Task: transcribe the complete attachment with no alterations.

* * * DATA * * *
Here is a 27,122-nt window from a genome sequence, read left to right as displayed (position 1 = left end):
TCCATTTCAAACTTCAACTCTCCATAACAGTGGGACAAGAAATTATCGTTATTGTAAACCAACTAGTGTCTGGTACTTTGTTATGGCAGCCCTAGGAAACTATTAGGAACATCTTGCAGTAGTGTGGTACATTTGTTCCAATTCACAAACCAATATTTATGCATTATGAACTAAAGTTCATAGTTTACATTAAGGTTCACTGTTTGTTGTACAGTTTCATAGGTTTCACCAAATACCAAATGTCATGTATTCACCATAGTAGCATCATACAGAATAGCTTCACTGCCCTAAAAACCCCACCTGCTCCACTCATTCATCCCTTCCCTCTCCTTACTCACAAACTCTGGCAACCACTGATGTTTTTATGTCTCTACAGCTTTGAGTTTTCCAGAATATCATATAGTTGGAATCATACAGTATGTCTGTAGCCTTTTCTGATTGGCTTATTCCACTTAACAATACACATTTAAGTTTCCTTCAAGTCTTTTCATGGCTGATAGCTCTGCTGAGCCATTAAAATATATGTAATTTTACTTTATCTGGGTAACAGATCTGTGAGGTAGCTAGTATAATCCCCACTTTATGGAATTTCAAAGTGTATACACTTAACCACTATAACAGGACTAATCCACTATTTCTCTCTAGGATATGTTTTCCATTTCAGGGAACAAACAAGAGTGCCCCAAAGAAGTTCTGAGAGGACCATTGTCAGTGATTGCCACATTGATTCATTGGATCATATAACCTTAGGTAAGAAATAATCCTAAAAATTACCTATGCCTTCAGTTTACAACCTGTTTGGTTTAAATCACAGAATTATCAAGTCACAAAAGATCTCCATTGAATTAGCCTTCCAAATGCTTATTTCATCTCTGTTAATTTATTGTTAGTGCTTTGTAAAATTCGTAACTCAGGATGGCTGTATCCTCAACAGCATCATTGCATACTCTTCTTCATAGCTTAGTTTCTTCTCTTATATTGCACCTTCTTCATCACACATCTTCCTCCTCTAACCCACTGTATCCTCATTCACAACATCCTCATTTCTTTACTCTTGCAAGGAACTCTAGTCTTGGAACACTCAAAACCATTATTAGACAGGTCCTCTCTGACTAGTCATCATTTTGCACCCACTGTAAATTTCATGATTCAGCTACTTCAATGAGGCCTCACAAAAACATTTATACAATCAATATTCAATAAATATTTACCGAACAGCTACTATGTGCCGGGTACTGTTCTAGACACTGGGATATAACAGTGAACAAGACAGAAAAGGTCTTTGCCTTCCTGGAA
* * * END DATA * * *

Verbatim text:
Here is a 27,122-nt window from a genome sequence, read left to right as displayed (position 1 = left end):
TCCATTTCAAACTTCAACTCTCCATAACAGTGGGACAAGAAATTATCGTTATTGTAAACCAACTAGTGTCTGGTACTTTGTTATGGCAGCCCTAGGAAACTATTAGGAACATCTTGCAGTAGTGTGGTACATTTGTTCCAATTCACAAACCAATATTTATGCATTATGAACTAAAGTTCATAGTTTACATTAAGGTTCACTGTTTGTTGTACAGTTTCATAGGTTTCACCAAATACCAAATGTCATGTATTCACCATAGTAGCATCATACAGAATAGCTTCACTGCCCTAAAAACCCCACCTGCTCCACTCATTCATCCCTTCCCTCTCCTTACTCACAAACTCTGGCAACCACTGATGTTTTTATGTCTCTACAGCTTTGAGTTTTCCAGAATATCATATAGTTGGAATCATACAGTATGTCTGTAGCCTTTTCTGATTGGCTTATTCCACTTAACAATACACATTTAAGTTTCCTTCAAGTCTTTTCATGGCTGATAGCTCTGCTGAGCCATTAAAATATATGTAATTTTACTTTATCTGGGTAACAGATCTGTGAGGTAGCTAGTATAATCCCCACTTTATGGAATTTCAAAGTGTATACACTTAACCACTATAACAGGACTAATCCACTATTTCTCTCTAGGATATGTTTTCCATTTCAGGGAACAAACAAGAGTGCCCCAAAGAAGTTCTGAGAGGACCATTGTCAGTGATTGCCACATTGATTCATTGGATCATATAACCTTAGGTAAGAAATAATCCTAAAAATTACCTATGCCTTCAGTTTACAACCTGTTTGGTTTAAATCACAGAATTATCAAGTCACAAAAGATCTCCATTGAATTAGCCTTCCAAATGCTTATTTCATCTCTGTTAATTTATTGTTAGTGCTTTGTAAAATTCGTAACTCAGGATGGCTGTATCCTCAACAGCATCATTGCATACTCTTCTTCATAGCTTAGTTTCTTCTCTTATATTGCACCTTCTTCATCACACATCTTCCTCCTCTAACCCACTGTATCCTCATTCACAACATCCTCATTTCTTTACTCTTGCAAGGAACTCTAGTCTTGGAACACTCAAAACCATTATTAGACAGGTCCTCTCTGACTAGTCATCATTTTGCACCCACTGTAAATTTCATGATTCAGCTACTTCAATGAGGCCTCACAAAAACATTTATACAATCAATATTCAATAAATATTTACCGAACAGCTACTATGTGCCGGGTACTGTTCTAGACACTGGGATATAACAGTGAACAAGACAGAAAAGGTCTTTGCCTTCCTGGAA